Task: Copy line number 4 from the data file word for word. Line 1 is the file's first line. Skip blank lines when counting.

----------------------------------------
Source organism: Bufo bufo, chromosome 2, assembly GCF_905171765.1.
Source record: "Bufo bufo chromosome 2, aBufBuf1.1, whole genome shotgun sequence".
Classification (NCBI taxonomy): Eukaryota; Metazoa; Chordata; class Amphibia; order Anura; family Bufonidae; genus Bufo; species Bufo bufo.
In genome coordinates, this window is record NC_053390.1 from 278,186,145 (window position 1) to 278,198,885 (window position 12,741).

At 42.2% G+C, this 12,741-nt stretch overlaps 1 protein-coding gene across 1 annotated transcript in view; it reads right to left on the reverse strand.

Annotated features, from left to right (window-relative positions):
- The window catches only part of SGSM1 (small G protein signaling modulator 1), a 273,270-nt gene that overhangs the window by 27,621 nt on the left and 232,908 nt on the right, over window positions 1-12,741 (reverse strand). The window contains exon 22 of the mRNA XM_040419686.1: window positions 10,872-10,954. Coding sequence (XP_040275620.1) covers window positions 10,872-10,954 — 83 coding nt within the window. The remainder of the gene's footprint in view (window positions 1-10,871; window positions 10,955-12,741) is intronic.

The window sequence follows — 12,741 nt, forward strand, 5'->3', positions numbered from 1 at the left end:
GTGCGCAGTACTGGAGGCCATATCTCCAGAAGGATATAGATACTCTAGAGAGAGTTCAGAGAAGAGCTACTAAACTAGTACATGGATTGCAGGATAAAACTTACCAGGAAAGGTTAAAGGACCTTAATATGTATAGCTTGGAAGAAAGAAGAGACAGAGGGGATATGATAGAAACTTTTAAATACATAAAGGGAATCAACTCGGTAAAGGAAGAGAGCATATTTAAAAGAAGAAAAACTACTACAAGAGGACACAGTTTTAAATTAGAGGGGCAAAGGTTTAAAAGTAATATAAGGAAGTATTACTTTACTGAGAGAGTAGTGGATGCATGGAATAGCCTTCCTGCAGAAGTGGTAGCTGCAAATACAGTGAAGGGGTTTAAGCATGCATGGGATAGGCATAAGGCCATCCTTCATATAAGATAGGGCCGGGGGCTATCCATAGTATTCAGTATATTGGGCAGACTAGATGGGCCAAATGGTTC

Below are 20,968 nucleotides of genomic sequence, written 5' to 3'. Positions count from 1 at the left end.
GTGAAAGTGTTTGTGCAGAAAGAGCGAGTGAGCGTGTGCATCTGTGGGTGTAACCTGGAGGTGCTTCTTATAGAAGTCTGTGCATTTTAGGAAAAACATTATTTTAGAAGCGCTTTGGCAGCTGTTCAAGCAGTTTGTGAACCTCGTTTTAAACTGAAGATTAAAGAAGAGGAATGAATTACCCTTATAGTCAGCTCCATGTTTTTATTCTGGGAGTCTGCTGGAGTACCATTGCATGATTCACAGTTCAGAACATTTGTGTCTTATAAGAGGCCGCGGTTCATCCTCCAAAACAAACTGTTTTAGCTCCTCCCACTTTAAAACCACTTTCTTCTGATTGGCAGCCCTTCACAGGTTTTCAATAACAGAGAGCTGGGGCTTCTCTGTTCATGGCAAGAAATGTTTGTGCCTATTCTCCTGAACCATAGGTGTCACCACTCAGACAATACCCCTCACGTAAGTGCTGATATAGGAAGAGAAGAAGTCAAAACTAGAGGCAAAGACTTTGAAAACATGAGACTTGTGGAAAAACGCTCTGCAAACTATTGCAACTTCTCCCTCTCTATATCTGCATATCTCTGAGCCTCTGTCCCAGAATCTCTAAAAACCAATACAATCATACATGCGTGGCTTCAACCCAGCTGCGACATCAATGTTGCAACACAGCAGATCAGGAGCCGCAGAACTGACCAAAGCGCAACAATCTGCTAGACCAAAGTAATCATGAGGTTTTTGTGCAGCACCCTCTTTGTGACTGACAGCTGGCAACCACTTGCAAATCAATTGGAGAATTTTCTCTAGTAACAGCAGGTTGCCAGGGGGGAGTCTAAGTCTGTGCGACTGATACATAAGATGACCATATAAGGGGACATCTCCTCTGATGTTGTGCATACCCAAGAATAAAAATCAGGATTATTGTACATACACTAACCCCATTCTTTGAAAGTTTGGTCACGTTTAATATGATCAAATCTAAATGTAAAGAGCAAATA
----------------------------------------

In genome coordinates, this window is record NC_053390.1 from 278,186,145 (window position 1) to 278,198,885 (window position 12,741).